|Published on Tuesday, 10 August 2010|
What if pirate radio was run by and for pirates? That's the initial premise which Jollyboat use to hook their audience, before charting a course through a vast repertoire of laughter, sadness, magic, thrills, and more laughter.
Jollyboat, made up of brothers Tom and Ed – Ed has the evil moustache – were unambiguously the star turn of the opening night of Electric Cabaret, the midnight showcase at C aquila. A strong performance of their pirate radio medley ('no rum and no eye'... think Bob Marley and 'no woman no cry') persuaded me to take in their full show at my earliest opportunity. I was clearly not the only one impressed: in the packed audience, I recognised several other acts from the lineup that night.
Their uproarious pirate schtick is easily the equal of any other musical pastiche, ranging from Joy Division to the Spice Girls, by way of Katy Perry and Abba. As good as it is, I did quietly wonder to myself if they could really sustain it for an hour; but my fears subsided as it soon became clear that they had no intention to. In fact, the show demonstrates a surprising range and versatility, exemplified best by younger brother Ed's emotionally charged paean to a chip shop serving girl, solo on his guitar. If it doesn't leave you a sobbing wreck (as it did one gentleman three seats along from me), it will at least have you dabbing discretely at your eyes.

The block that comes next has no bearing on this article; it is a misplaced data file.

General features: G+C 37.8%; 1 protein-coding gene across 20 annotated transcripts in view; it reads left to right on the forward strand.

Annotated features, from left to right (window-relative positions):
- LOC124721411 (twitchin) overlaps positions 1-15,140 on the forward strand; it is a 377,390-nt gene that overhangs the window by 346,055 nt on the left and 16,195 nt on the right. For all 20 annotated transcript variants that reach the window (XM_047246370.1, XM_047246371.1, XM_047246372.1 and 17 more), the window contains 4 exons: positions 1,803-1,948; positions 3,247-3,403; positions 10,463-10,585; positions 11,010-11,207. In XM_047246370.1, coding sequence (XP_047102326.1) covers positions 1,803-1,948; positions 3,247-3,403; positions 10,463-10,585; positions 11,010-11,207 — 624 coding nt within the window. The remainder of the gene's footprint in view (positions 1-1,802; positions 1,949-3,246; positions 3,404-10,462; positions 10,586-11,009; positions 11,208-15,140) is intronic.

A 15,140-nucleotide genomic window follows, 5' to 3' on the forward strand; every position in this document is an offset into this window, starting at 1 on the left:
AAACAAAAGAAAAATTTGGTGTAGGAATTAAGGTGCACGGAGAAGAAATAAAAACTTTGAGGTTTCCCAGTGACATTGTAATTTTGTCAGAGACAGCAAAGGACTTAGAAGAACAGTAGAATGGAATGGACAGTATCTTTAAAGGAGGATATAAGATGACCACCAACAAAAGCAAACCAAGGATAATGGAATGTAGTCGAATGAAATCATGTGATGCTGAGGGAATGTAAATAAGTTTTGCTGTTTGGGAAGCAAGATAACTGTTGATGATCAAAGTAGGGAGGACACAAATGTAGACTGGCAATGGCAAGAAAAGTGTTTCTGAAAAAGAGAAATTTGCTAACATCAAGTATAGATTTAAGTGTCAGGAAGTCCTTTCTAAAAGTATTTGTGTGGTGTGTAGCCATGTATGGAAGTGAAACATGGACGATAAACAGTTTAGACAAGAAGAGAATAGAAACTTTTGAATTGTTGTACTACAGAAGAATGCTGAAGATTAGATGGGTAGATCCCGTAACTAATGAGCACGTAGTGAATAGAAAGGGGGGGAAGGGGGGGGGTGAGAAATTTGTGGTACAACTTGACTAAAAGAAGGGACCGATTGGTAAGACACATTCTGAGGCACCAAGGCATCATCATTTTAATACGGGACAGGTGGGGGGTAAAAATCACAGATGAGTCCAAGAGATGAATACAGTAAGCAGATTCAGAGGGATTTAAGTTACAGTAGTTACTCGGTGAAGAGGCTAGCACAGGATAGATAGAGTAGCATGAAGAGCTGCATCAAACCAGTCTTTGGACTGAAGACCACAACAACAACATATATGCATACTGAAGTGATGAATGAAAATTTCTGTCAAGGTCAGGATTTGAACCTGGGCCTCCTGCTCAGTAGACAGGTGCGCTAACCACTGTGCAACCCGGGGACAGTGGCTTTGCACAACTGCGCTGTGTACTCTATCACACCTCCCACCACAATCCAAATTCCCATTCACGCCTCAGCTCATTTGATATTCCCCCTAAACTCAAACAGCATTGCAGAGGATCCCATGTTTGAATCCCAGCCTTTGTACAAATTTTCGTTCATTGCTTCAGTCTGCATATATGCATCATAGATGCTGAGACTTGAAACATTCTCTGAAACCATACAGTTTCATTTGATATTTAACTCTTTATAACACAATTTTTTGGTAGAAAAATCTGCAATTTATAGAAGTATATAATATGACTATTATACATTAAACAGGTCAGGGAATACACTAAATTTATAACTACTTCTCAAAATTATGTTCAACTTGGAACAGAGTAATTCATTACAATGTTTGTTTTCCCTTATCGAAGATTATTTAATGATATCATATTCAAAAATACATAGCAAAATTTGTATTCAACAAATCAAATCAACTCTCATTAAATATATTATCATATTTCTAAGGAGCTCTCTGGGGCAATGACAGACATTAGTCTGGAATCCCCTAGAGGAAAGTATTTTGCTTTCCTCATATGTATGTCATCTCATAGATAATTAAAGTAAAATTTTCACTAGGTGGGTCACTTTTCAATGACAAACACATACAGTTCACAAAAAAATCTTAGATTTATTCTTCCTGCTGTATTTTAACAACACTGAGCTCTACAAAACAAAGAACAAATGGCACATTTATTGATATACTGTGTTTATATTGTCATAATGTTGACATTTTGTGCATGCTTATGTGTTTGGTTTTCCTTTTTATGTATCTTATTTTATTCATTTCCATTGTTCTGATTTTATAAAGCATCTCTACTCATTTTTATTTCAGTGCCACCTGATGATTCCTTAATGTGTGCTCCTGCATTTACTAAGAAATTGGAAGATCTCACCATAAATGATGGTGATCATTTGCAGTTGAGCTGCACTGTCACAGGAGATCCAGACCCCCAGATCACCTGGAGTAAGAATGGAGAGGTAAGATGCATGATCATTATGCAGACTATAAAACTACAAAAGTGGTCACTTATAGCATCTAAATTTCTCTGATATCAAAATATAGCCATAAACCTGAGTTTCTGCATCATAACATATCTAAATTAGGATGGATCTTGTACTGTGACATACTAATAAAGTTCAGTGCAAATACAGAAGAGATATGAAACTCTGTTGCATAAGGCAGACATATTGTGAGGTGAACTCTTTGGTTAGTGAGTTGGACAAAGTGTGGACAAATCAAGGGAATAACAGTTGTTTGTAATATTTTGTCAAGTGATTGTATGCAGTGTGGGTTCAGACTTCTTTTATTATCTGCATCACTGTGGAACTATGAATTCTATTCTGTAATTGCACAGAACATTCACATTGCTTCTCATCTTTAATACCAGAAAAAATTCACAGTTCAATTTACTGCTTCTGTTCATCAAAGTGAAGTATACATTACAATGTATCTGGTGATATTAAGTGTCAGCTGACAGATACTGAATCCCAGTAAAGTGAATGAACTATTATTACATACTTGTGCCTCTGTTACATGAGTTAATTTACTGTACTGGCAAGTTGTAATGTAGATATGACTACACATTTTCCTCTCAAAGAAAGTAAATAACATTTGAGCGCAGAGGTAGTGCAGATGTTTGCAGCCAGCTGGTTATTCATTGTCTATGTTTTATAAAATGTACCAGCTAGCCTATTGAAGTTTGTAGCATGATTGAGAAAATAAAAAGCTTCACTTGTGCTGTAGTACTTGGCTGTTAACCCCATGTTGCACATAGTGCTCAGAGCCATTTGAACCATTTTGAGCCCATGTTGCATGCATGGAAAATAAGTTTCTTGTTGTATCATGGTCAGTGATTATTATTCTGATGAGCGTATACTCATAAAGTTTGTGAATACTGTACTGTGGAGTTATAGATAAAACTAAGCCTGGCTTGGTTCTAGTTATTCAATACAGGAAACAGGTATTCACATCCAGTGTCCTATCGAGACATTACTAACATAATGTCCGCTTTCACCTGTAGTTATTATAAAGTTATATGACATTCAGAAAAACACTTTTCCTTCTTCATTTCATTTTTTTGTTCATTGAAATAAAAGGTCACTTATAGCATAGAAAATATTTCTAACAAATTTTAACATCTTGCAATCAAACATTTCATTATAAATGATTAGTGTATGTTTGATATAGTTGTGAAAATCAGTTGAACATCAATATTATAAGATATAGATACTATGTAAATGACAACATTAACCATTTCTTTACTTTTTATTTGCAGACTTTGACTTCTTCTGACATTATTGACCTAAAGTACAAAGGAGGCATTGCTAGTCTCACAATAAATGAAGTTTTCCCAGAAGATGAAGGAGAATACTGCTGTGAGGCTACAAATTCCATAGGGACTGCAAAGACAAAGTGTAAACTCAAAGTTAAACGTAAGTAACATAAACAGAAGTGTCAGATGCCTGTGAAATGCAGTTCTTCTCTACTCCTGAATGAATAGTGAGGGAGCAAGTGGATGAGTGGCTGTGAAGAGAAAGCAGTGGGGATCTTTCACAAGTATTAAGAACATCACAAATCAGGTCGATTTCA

The surprises keep coming as the brothers quit the stage, leaving 'special guest' David Alnwick to take over. Alnwick, a close friend of the Jollyboat crew, is a young magician, and his genuinely impressive illusions drew gasps of delighted astonishment from the febrile crowd. I can't decide if it's in spite of, or because of, his slightly geeky charm, but he has real presence and charisma coupled with an easy manner with his audience and volunteers. While he works hard to downplay expectations as part of his routine, his talent as a magician is clear.
The magic does give way again to the pirate pair, for more comic songs and a charming extended monologue from elder brother Tom – sort of Alan Bennett meets DC Comics. It's hard to see the sheer variety on offer in the hour as a downside, but it is something to be aware of before you go in: a few folks in attendance seemed taken aback, though they were soon won round. Some of the numbers are naturally stronger than others, and one of the jokes – translating a peaceful, pleasant song into German, with inevitable Nazi results – was done by Axis of Awesome last year. But it's a fairly obvious line of attack, and they deliver it with such Bruno-Ganz-in-the-bunker conviction it's hard to care about the duplication.
The variety-show aspect of Jollyboat will, I think, have a broad appeal that the Jolly Roger trappings might serve to disguise. Whether ypu're of the generation brought up gathered round the TV watching the Royal Variety Show, or the one texting its mates about Britain's Got Talent, there is (to dig out a stock cliché) something for all the family. There's also a tangible passion for entertainment underpinning everthing: great comic material and winning performances combine in a nuanced hour, mixing sly humour and real pathos with more pirate gags than you can shake your hook at.
As ever with the Free Fringe, you're expected at the end to make a small contribution of a couple of pounds if you've enjoyed what you've seen. Be prepared to break out your booty, so to speak... because Jollyboat is a (buried) treasure.
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FROM OUR ARCHIVES
These are archived reviews of shows from the Edinburgh Fringe 2010. We keep our archives online as a courtesy to those we've featured, and for readers who'd like to research previous years' reviews.